Welcome Back,

Menu


Producing Excellence

Russ Winterhof

Aurelia, IA

Winterhof Generations

Products: Turkeys, hogs, corn, soybeans

Size of Operation: 300,000 turkeys, 11,000 hogs, 600 acres

In Business Since: 1975

Farm Credit Partner: Farm Credit Services of America

Working with Farm Credit Since: 2003

Raising turkeys and other livestock takes a special kind of commitment. The animals need daily care and their caretakers need a lot of patience. Russ Winterof, who raises 300,000 turkeys and 11,000 hogs every year knows this first hand. “It’s a different mentality than working with crops or machines. It’s a little like taking care of kids,” he says. “Hard work and showing up every day is a big part of things, too.”

Russ raises his turkeys under contract with a major processor which uses the meat in packaged and processed foods. The company actually retains ownership of the birds Russ cares for, also providing inputs like quality feed and reimbursement for expenses. Russ is paid based on how many birds he raises and how much they weigh, an approach he says rewards producers for good management.

Russ receives delivery of month-old poults which weigh 2 -3 pounds; 16 weeks later, they’ve grown to 40 – 45 pounds. His operation has 10 turkey barns, each of which holds 10,000 birds meaning Russ has 100,000 birds under his care at any time. The birds range freely in the barns, where temperature and other environmental conditions are carefully monitored. Attention to all these details plays a critical role in his success, along with what his wife, Beth, calls his innate aptitude for animal husbandry. “There’s a sensitivity to livestock that he has, and it’s a quality that can’t be learned.”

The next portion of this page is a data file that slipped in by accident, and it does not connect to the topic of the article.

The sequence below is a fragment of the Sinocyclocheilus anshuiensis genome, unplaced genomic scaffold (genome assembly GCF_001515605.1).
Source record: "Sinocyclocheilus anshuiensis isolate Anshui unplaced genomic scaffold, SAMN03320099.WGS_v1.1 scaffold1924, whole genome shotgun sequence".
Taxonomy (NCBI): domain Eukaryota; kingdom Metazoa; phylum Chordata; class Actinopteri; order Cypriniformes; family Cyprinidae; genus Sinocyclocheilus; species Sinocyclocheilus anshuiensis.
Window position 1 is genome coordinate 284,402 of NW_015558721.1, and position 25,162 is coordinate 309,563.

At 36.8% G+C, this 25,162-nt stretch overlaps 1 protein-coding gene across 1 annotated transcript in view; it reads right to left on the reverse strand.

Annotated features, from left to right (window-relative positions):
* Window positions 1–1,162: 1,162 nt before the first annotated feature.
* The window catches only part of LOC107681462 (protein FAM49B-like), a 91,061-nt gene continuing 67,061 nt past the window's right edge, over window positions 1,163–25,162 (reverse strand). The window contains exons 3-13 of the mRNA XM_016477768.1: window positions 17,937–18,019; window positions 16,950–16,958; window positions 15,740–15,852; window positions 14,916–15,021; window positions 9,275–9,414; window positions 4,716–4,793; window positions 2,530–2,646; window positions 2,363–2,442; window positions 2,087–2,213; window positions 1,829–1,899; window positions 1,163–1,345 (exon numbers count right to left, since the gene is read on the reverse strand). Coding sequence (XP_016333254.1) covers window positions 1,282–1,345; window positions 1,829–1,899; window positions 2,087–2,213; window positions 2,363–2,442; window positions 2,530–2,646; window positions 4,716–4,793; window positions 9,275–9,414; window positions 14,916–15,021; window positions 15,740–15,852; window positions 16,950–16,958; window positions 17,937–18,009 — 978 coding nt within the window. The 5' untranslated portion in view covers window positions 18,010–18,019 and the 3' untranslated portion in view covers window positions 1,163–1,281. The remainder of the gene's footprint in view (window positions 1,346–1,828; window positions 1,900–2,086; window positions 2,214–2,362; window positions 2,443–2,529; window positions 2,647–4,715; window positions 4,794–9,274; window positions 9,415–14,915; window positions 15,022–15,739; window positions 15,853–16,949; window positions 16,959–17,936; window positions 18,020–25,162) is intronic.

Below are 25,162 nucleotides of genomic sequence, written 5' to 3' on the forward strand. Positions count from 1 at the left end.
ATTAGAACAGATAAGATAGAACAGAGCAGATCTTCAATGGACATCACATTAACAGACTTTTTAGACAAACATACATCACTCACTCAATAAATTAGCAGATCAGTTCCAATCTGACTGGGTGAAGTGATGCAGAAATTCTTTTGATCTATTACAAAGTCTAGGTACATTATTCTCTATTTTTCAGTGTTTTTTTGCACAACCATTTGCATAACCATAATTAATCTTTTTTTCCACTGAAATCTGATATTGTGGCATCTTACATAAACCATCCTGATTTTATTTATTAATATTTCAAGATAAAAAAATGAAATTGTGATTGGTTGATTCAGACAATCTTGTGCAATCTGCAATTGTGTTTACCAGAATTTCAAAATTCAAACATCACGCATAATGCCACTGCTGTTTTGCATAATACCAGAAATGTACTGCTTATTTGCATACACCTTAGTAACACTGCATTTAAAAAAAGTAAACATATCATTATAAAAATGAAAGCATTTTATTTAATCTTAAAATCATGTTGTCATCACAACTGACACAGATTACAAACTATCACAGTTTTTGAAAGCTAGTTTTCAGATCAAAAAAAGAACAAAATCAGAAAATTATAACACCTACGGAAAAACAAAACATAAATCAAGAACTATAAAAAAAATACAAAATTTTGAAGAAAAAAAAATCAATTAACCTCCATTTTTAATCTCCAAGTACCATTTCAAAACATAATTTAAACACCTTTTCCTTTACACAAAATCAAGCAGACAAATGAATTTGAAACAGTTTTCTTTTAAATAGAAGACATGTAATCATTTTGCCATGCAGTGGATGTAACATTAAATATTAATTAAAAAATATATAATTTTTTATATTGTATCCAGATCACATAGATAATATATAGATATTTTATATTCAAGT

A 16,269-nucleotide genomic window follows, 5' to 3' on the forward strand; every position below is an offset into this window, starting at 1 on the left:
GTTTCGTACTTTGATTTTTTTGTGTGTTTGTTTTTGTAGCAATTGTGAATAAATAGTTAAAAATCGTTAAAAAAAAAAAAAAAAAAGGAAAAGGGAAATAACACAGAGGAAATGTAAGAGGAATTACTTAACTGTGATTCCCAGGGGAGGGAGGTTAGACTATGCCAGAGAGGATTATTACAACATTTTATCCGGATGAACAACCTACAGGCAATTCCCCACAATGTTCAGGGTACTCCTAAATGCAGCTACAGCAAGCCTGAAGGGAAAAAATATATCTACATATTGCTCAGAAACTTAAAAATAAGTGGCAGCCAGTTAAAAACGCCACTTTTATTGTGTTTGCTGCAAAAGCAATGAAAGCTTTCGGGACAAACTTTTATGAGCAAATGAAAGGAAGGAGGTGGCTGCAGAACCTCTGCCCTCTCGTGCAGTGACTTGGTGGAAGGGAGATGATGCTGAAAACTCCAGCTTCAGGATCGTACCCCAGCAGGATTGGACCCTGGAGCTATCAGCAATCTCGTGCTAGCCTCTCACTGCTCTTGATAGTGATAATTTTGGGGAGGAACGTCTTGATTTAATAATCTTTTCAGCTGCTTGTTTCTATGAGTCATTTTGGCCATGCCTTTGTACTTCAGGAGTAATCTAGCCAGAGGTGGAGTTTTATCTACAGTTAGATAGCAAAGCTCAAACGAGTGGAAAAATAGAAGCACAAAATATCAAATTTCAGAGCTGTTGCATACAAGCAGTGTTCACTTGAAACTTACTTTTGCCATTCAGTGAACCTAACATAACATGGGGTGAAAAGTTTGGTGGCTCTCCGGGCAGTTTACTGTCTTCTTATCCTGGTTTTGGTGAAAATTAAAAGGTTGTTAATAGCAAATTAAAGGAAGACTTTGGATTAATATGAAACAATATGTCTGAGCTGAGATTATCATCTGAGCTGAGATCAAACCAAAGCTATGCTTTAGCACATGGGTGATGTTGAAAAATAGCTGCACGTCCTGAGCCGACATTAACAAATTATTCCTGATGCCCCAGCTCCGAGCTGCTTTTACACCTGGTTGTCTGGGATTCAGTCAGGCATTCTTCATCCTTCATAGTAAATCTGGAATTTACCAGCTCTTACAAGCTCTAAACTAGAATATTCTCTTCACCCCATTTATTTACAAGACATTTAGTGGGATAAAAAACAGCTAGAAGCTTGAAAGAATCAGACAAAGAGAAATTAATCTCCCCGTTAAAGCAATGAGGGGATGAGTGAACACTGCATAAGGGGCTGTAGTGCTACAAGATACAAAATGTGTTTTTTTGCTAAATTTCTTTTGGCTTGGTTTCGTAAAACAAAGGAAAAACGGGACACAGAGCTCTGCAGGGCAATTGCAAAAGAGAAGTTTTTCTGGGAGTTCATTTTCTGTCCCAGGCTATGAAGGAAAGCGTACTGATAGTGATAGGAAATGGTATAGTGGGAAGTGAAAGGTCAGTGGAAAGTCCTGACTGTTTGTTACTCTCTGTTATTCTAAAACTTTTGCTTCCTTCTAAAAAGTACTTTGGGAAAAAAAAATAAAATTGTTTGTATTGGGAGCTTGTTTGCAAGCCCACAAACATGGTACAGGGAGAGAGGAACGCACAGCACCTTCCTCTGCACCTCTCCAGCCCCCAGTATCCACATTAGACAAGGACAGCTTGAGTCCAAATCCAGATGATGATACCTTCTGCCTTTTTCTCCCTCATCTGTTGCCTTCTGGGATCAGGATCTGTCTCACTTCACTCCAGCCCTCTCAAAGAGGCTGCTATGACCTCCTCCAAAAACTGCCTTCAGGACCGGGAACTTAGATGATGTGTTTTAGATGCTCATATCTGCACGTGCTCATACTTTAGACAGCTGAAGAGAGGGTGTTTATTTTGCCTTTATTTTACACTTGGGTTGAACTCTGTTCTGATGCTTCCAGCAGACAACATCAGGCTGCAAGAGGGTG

Russ couples that quality with sharp business savvy. Raising turkeys at all was a business-driven decision. “We didn’t have enough ground to make a living in just farming crops,” he says. “It’s nice to have a stable business, something you can bank on.” He financed his entry into the poultry business ten years ago with financing from Farm Credit Services of America. “It was the best banking experience we’ve ever had, and we liked it so much, we’ve moved all our business to Farm Credit over the years,” he says.

A side benefit of Russ’ turkey business is the byproduct: turkey manure. His operation produces enough fertilizer in a year for 1,000 acres of corn, which he sells to local farmers. “That’s worth a lot,” he says. “It’s been a much bigger benefit than I even thought.”

To make his business even more profitable, two years ago he had two wind turbines built, each of which deliver 100 kilowatts of power. “We were spending $100,000 a year on electricity,” Russ says. “Now our wind turbines provide more than 90% of that power.” Their pioneering efforts – they were the first in Iowa to use wind turbines to support a poultry facility – earned them a Governor’s Iowa Environmental Excellence Award in 2010, the only individuals to earn such recognition.

Download a PDF version of this story here.